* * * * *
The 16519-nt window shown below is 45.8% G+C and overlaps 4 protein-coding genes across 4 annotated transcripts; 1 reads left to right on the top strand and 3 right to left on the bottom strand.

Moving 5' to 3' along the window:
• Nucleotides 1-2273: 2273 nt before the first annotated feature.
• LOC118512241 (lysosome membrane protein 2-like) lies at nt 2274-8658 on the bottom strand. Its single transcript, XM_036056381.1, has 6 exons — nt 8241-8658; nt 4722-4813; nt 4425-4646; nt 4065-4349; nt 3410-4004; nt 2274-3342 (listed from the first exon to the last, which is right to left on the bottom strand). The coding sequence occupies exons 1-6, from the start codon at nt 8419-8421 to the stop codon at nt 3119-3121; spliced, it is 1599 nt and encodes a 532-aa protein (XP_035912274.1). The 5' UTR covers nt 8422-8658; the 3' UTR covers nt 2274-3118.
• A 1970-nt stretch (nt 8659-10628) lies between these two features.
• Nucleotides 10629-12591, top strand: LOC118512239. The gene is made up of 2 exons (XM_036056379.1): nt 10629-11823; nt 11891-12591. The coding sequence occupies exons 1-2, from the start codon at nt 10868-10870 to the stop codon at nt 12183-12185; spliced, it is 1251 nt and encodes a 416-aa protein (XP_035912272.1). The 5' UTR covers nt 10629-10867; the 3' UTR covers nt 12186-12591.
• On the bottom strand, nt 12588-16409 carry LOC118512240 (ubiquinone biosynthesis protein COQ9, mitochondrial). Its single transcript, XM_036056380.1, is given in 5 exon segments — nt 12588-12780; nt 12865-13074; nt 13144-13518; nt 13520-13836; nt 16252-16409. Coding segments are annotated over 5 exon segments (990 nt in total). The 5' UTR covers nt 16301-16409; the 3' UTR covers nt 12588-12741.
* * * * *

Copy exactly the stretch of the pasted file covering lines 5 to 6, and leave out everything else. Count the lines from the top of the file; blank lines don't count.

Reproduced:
• A 1970-nt stretch (nt 8659-10628) lies between these two features.
• Nucleotides 10629-12591, top strand: LOC118512239. The gene is made up of 2 exons (XM_036056379.1): nt 10629-11823; nt 11891-12591. The coding sequence occupies exons 1-2, from the start codon at nt 10868-10870 to the stop codon at nt 12183-12185; spliced, it is 1251 nt and encodes a 416-aa protein (XP_035912272.1). The 5' UTR covers nt 10629-10867; the 3' UTR covers nt 12186-12591.